Fate, Guilt, and Messianic Interruptions: Ethics of Theological Critique in Hermann Cohen and Walter Benjamin examines both the criticisms and appropriations of theology by these two German-Jewish thinkers to demonstrate the ethical implications of theological concepts for shaping experiences, affects, and actions. As opposed to viewing the contribution of theology to ethics primarily as one of normative precepts, I foreground the influence of theology on our conceptions of life and history, where the normative force of theology is tacit and hence more difficult to criticize and reshape. Cohen and Benjamin criticize the Christian doctrine of original sin and Christian eschatological views of history for their intensification of a primary sense of guilt and doom. As an alternative, these two thinkers draw on Jewish messianism to insist that we embrace and transform life in this world, marked as it is by transience, failures, and suffering. In this dissertation, I seek to demonstrate that theological concepts need not compel dogmatic, moralistic closures, but can enable a critical opening to orient our everyday experience and conduct.
This dissertation begins with two chapters examining Cohen's and Benjamin's critique of theologically stoked moralism and concludes with two chapters considering the critical and ethical force of their appropriations of messianism. Chapter 1 draws on both Cohen and Benjamin to argue that original sin inculcates a fated, moralistic perspective on life, because every failure or misfortune is taken as evidence of this primordial guilty state. Chapter 2 considers Cohen's criticism of the perception of evil as an historical force and reads this together with Benjamin's criticism of eschatological conceptions of history to show how these theological concepts perpetuate a sense of impending threat and moral urgency that narrows the possibilities for critique. Chapter 3 weighs the prospects for rethinking accountability through Cohen's messianic idea of an open futurity and his reading of humaneness in teshuva (repentance, literally "turning"). Finally, Chapter 4 problematizes Cohen's idealizing of ethical progress through Benjamin's interpretation of messianism as transient interruptions that expose injustices of the past and foster political action against continued exploitation in the present.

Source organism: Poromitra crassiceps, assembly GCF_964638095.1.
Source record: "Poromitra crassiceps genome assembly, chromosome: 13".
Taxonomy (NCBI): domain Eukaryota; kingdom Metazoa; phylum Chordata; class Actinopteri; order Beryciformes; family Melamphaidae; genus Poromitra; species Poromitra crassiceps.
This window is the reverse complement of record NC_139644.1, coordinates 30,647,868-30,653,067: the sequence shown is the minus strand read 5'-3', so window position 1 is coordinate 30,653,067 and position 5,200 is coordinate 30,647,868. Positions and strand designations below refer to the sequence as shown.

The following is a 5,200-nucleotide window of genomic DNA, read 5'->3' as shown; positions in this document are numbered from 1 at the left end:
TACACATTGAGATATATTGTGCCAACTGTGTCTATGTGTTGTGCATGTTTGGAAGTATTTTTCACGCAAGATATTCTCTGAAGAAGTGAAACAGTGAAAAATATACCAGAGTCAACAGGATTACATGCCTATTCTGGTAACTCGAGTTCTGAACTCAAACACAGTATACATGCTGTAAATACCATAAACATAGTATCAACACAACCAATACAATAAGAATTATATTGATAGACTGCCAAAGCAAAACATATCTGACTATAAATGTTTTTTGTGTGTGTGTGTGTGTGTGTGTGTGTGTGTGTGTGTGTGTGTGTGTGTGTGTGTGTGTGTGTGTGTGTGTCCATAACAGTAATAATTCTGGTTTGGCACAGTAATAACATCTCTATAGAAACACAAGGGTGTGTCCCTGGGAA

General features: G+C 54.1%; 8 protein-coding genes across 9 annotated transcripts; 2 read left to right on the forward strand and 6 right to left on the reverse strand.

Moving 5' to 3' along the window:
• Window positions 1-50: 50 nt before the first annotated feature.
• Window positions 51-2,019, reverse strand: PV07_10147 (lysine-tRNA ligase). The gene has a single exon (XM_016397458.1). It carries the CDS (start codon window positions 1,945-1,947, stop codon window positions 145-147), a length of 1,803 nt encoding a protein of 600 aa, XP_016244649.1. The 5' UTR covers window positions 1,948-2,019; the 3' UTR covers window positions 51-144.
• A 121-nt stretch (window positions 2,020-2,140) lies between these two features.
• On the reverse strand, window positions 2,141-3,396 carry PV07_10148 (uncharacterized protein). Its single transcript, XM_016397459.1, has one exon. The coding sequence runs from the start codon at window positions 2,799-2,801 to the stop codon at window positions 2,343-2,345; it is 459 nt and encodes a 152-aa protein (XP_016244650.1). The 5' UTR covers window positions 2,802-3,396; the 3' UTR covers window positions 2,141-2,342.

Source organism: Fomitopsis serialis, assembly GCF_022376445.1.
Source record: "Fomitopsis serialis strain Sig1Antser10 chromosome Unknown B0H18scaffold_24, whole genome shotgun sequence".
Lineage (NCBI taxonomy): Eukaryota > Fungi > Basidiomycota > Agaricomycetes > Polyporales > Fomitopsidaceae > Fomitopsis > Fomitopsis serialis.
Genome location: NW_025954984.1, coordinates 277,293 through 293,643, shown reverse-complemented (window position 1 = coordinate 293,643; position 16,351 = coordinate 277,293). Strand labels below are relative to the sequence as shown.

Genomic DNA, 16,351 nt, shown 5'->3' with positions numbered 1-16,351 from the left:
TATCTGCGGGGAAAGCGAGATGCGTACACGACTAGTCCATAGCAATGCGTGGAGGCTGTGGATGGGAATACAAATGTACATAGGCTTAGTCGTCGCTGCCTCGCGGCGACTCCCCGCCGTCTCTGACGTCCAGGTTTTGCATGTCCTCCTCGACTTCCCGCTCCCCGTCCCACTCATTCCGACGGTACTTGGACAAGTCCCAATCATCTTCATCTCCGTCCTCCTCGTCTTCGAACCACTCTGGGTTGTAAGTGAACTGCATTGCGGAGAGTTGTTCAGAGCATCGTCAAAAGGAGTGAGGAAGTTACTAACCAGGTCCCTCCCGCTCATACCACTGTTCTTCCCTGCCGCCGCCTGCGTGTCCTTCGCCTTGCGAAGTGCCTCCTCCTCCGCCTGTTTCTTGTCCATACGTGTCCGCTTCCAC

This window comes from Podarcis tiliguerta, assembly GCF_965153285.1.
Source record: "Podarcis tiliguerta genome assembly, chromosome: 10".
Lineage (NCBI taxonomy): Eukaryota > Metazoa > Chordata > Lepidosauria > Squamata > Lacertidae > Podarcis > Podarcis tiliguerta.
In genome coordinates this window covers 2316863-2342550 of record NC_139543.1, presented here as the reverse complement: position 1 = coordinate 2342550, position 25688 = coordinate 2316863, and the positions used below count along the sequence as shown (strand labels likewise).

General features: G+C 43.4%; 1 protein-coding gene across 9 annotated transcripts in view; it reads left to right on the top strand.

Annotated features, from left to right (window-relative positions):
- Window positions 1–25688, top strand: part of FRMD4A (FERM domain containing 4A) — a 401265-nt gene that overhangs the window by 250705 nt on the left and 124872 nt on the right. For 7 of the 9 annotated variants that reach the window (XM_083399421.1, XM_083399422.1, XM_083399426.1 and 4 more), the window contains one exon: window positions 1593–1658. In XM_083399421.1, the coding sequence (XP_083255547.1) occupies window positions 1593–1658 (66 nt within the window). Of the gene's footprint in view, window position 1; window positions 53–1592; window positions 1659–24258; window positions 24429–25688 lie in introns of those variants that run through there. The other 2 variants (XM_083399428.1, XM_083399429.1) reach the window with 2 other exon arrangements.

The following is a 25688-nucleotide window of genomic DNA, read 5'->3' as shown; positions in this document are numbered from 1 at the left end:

|School:||University of California, Berkeley|
|School Location:||United States -- California|
|Source:||DAI-A 71/06, Dissertation Abstracts International|
|Subjects:||Ethics, Philosophy, Theology|
|Keywords:||Benjamin, Walter, Cohen, Hermann, Ethics, Messianism, Neo-Kantianism, Theological critique|
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